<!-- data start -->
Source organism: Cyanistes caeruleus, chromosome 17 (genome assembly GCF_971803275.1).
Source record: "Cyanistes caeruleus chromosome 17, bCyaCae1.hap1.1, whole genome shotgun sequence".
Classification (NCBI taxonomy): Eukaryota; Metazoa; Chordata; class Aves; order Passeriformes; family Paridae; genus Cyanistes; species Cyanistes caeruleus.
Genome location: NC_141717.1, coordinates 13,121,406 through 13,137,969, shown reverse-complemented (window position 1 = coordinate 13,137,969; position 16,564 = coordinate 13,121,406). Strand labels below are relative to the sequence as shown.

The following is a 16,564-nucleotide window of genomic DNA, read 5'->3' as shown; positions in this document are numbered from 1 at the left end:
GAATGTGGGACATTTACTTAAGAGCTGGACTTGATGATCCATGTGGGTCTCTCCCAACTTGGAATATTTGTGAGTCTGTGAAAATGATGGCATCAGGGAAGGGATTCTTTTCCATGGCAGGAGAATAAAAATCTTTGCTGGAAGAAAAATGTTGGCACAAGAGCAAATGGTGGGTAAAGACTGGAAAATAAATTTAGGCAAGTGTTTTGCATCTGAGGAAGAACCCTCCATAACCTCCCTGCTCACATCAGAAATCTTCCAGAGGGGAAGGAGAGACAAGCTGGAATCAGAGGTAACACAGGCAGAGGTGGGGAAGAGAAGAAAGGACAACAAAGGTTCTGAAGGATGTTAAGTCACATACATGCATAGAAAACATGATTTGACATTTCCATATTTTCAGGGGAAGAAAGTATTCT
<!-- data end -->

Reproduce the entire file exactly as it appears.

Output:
Source organism: Cyanistes caeruleus, chromosome 17 (genome assembly GCF_971803275.1).
Source record: "Cyanistes caeruleus chromosome 17, bCyaCae1.hap1.1, whole genome shotgun sequence".
Classification (NCBI taxonomy): Eukaryota; Metazoa; Chordata; class Aves; order Passeriformes; family Paridae; genus Cyanistes; species Cyanistes caeruleus.
Genome location: NC_141717.1, coordinates 13,121,406 through 13,137,969, shown reverse-complemented (window position 1 = coordinate 13,137,969; position 16,564 = coordinate 13,121,406). Strand labels below are relative to the sequence as shown.

The following is a 16,564-nucleotide window of genomic DNA, read 5'->3' as shown; positions in this document are numbered from 1 at the left end:
GAATGTGGGACATTTACTTAAGAGCTGGACTTGATGATCCATGTGGGTCTCTCCCAACTTGGAATATTTGTGAGTCTGTGAAAATGATGGCATCAGGGAAGGGATTCTTTTCCATGGCAGGAGAATAAAAATCTTTGCTGGAAGAAAAATGTTGGCACAAGAGCAAATGGTGGGTAAAGACTGGAAAATAAATTTAGGCAAGTGTTTTGCATCTGAGGAAGAACCCTCCATAACCTCCCTGCTCACATCAGAAATCTTCCAGAGGGGAAGGAGAGACAAGCTGGAATCAGAGGTAACACAGGCAGAGGTGGGGAAGAGAAGAAAGGACAACAAAGGTTCTGAAGGATGTTAAGTCACATACATGCATAGAAAACATGATTTGACATTTCCATATTTTCAGGGGAAGAAAGTATTCT